Employees with the Phoenix VA Health Care System teamed up with the Veterans Benefits Administration and Veterans service organizations to hold an outreach event for Native American Veterans on the White Mountain Apache Reservation, Nov. 14.
The event is the result of a request from a local leaders from the reservation approached Phoenix VA staff at a town hall about holding an outreach event for Native Veterans.
“They addressed their concerns with the director (Rima Nelson),” said Mario Villegas, a medical support assistant at the Globe/Miami Community Based Outpatient Clinic and District 6 commander for the Veterans of Foreign Wars. “Their concerns were about Veterans not accessing services because they couldn’t make it into the local clinic.”
Villegas said he suggested the VA hold a formal event and bring resources to Native Veterans. He, along with the Phoenix Chief of Staff Dr. Maureen McCarthy and Associate Director Michael Welsh, coordinated with VA staff, VBA and the VSOs to host the event a week after the town hall.
The team saw roughly 40 Veterans and dependents who sought help or resources.
“I answered a lot questions,” said Donna Landry, an eligibility specialist at the Southeast clinic. “It was a success, and there was definitely a need for the event. The staff there was outstanding and very helpful. It was a good feeling to be able to assist the Veterans, and I know they appreciated us coming up there. I received many thanks and I would go back tomorrow if needed.”
Landry wasn’t alone in her enthusiasm to help the Veterans. Villegas said he believes the outreach event met the intent and expectations of the council woman who initiated the request and her tribe, adding that the event wouldn’t have been possible on such short notice without the willingness of employees to volunteer to host the event. He said the VSOs and social workers were instrumental to the event’s success.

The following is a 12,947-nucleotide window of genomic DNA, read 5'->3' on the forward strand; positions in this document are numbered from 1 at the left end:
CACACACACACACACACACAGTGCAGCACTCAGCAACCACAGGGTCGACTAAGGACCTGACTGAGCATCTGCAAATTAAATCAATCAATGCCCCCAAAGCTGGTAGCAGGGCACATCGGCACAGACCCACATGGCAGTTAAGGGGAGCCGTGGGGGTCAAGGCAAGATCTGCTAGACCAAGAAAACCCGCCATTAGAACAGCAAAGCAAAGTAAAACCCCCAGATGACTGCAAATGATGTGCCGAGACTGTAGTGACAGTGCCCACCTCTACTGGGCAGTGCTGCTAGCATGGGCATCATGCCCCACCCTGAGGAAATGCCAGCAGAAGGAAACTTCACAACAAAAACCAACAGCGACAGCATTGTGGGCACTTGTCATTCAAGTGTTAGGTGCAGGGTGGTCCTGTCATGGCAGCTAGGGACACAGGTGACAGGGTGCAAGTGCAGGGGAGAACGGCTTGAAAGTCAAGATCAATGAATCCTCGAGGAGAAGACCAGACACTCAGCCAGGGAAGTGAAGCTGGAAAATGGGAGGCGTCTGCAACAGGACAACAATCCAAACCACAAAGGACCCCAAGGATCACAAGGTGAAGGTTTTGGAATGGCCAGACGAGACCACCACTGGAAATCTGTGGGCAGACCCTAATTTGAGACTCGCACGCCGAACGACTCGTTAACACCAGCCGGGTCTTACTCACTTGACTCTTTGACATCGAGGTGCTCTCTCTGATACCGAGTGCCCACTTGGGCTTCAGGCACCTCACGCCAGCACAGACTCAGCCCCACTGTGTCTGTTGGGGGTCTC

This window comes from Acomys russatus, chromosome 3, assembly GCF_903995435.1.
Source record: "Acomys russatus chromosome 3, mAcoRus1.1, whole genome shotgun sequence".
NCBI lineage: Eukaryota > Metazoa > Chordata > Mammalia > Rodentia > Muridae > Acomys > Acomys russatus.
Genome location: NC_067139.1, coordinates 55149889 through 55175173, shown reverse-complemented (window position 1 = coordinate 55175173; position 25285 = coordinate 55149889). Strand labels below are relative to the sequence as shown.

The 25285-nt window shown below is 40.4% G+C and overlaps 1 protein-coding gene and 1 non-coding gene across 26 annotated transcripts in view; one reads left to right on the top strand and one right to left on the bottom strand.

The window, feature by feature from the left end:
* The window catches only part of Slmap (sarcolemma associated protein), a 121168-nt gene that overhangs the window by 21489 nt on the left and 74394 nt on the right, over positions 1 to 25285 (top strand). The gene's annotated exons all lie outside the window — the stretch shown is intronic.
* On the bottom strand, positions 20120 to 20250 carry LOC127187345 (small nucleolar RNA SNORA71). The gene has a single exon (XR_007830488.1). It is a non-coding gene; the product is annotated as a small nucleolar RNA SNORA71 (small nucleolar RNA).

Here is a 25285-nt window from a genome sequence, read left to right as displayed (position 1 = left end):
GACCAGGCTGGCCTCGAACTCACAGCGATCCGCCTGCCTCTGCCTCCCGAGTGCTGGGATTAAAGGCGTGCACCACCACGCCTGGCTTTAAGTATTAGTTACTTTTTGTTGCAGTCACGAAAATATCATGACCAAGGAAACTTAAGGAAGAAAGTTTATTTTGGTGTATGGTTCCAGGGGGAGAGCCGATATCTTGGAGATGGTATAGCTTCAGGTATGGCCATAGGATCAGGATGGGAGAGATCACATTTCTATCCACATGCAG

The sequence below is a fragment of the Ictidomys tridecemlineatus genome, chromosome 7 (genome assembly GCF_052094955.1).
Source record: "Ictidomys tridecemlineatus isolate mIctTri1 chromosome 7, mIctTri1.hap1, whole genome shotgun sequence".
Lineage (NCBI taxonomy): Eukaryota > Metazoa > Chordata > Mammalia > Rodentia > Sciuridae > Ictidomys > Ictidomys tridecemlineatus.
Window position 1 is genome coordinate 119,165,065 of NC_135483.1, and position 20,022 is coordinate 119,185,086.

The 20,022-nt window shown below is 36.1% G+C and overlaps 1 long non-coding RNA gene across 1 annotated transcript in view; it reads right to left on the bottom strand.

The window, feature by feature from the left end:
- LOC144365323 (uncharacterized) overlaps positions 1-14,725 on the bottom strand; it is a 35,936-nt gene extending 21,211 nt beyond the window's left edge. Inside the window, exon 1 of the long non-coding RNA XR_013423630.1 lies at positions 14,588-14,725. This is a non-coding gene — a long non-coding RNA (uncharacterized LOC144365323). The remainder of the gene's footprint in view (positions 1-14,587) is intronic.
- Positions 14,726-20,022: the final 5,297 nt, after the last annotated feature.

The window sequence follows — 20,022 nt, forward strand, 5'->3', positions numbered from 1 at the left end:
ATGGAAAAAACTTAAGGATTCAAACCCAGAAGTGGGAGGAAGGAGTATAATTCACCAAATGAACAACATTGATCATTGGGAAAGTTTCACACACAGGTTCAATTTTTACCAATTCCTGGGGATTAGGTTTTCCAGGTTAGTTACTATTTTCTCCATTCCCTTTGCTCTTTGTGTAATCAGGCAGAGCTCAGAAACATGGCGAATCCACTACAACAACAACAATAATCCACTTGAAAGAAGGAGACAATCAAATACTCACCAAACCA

“We were shorthanded, so the VSOs helped fill out claims and forms, as well as assist the VBA,” Villegas said. “We provided one Veteran with services who was taken care of quickly. The social workers were great helping Veterans with questions about mental health services, and alcohol and substance abuse. I think it was a great event.”
Villegas said they also provided the Veterans with a lot of resources to include letting them know that the VA offers a shuttle from their reservation to the Show Low clinic. The reservation is located roughly 25 miles from the clinic; however, Villegas explained that many Native Veterans won’t pursue services because there are cultural barriers that prevent them from seeking help. Therefore, despite the reservations’ relatively proximity to the clinic, VA leadership has identified the need to host future outreach events at the reservation to help provide services to more Veterans.
“Since I helped organize the event, Veterans were calling me every day until the day of to make sure we were coming,” Villegas said. “I ensured them that we could provide the resources in their area for as long as they continued to use them. The director gave her word, and we kept it. It was a great feeling when we showed up to know we could make a difference in people’s lives. The town halls are working. Veterans are expressing their concerns and opinions, and we are receiving that information.”
Dates for future outreach events on the White Mountain Apache Reservation have not been formalized, yet; however, future events will likely use the mobile medical unit to provide even greater service to the Veterans.
About the author: Macario Mora is a public affairs secialist for the Phoenix VA Health Care System.